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Hi, I’m a human

Hi, I’m Peter Bowden. The one in that picture above. I’m a human. This may not be quite clear from the picture, which might as well just be an ugly potato in a hairstorm; but I am human, and if anyone doubts this, I have certificates. If you poison me, I presumably die, and if you prick me, it’s genuinely quite messy. As a human – a bit like you, except I’m probably the only person to hate me more than my readership do – I make mistakes. 

You’re shocked; most of you are thinking, “But you’re Peter Bowden! A student columnist! You shatter worlds with a well-placed keystroke!” No: I fail, just like you. I forget the names of half my friends, and the faces of the rest. I use the word “gay” twenty-six times in a single column, and expect it to get printed. Where you have emotional intimacy, I have Virtua Tennis 2. And failure hurts; that’s the point of it. But without failure, everything else is pointless. Without failure, Cool Runnings would be a rubbish film. Without failure, Larkin would have nothing to write about, and would scour townside gutters for mislaid pennies. He couldn’t fail there, obviously, so he’d make a decent living, but that’s not the point. He’d be wasted.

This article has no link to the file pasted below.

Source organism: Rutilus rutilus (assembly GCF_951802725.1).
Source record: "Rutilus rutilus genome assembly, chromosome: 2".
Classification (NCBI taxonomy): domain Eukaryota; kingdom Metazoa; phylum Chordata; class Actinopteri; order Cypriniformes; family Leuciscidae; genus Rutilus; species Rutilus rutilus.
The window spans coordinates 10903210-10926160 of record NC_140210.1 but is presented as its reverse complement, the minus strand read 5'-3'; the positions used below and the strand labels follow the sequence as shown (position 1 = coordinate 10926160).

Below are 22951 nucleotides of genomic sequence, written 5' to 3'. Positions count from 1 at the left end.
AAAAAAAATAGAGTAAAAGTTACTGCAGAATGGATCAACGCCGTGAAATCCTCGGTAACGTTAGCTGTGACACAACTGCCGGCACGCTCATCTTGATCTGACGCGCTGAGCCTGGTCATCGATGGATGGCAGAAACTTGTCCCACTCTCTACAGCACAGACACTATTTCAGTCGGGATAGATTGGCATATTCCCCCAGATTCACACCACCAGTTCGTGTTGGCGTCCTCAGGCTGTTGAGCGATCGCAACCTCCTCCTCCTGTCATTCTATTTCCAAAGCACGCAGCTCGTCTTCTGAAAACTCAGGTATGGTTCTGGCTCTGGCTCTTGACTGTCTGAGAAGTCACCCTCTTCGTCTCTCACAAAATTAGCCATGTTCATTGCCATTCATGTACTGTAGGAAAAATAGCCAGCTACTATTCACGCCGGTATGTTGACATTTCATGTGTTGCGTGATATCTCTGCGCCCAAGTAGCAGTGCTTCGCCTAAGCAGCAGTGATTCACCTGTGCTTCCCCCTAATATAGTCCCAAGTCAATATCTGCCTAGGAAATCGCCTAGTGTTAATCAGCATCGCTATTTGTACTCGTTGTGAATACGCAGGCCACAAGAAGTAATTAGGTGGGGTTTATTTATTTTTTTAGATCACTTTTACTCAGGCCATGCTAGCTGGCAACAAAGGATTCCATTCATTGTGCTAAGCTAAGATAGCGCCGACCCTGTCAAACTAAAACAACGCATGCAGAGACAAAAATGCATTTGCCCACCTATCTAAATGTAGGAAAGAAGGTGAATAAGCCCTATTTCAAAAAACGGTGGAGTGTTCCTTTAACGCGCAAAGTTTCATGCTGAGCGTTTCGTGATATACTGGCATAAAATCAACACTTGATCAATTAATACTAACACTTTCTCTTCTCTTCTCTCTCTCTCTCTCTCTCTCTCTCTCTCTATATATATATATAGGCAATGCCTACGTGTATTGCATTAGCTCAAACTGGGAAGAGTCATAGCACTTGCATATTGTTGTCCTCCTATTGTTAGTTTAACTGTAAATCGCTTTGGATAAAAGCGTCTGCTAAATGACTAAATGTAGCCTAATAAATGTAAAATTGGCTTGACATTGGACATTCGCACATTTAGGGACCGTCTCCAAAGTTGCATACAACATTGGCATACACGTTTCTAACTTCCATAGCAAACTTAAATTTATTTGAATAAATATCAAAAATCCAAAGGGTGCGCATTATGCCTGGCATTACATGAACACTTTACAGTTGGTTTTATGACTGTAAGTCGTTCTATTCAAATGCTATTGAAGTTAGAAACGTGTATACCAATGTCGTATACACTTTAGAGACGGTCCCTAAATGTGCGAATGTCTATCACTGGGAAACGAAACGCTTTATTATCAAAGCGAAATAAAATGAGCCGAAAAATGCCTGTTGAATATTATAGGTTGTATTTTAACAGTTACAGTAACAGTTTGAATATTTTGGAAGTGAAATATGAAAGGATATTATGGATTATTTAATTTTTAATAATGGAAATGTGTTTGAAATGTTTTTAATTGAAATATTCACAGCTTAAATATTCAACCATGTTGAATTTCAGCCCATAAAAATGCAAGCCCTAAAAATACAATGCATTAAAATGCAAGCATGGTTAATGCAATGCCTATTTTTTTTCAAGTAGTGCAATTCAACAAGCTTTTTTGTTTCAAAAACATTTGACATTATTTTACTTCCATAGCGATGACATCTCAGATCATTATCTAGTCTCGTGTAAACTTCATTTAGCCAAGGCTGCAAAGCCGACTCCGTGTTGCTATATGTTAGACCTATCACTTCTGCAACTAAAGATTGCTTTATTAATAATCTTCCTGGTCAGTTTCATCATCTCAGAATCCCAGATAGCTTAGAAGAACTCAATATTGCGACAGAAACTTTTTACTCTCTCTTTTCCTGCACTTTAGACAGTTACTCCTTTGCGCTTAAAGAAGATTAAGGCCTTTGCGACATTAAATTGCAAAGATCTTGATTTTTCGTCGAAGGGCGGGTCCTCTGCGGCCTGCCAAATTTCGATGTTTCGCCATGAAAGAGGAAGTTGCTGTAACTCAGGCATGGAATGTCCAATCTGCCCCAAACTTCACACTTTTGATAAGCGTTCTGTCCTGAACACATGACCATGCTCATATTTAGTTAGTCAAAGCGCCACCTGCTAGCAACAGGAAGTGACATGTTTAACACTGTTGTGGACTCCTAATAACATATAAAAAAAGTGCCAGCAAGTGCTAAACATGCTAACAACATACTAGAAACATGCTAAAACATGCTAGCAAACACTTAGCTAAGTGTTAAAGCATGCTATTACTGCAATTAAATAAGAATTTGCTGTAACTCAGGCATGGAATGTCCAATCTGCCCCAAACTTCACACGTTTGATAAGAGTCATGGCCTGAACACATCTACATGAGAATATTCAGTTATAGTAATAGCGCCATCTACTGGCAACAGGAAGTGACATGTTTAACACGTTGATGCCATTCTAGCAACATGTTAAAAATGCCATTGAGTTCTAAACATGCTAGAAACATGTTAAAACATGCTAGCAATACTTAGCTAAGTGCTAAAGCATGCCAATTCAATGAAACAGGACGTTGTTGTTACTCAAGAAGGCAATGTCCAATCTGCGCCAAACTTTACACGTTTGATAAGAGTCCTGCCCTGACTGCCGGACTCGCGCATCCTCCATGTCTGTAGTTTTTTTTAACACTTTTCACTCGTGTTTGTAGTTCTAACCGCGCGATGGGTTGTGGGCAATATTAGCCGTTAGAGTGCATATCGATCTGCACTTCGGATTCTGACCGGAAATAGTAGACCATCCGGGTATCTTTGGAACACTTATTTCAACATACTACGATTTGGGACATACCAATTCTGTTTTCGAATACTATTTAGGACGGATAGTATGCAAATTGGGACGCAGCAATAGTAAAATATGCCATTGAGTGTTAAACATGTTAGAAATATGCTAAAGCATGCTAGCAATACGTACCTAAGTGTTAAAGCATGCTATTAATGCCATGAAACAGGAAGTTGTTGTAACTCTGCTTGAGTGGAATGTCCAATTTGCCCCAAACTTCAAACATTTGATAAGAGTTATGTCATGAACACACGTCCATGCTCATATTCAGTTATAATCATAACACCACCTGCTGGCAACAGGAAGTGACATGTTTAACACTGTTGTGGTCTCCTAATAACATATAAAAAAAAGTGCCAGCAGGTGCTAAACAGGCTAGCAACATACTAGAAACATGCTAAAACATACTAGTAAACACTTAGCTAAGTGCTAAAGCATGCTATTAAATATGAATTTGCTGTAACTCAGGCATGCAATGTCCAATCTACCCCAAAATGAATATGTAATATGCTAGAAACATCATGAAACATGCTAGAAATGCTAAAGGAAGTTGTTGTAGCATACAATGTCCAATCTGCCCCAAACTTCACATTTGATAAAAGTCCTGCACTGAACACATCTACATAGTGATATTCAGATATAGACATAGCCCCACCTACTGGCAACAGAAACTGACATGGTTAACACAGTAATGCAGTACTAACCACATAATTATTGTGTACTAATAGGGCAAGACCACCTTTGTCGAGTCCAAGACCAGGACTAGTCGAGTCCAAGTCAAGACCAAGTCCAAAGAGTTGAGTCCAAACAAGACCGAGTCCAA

This term, for the first time, every Cherwell article’s gone online, open to the anonymous commentary of every passing malcontent with a ground axe to fling. Imagine an army of blank-faced ghosts standing outside your house to yell “twat” whenever a window opens; that’s the Internet. So I’ve been forced to accept a little failure in everything I write; but most importantly, I’ve learned to embrace it. We’ll always fail a little, because, as I now realise, it’s impossible to please everyone. 

In Oxford journalism, write about Oxford, and you can barely avoid being a compendium of punting-spires clichés; write about the outside world, and you’re “irrelevant”. Keep things locked on the formal logic, and you’re a lecturer; slip off slightly, and you’re a “shite journalist”. An analogy: it’s like a tightrope. But one surrounded by razorblades, so if you even so much as stifle a wobble, you’ve accidentally sliced off your shins. And it happens in everything: no matter who you are or what you do, on some level, you’re going to fail. 

But if only we listened to every snagging doubt on the way, we’d never do anything. Just listen to my mental monologue: “Were the razorblades necessary? Why did we do this at all? This is all far too introverted for student papers. Should’ve stuck with the Killing Tories piece, that might’ve had jokes. Why am I here? Let’s run to Edinburgh and grow a beard.” Yet, learning to fail liberates us. Let’s all stop caring. Prepare to fail, and you’ve prepared for anything.

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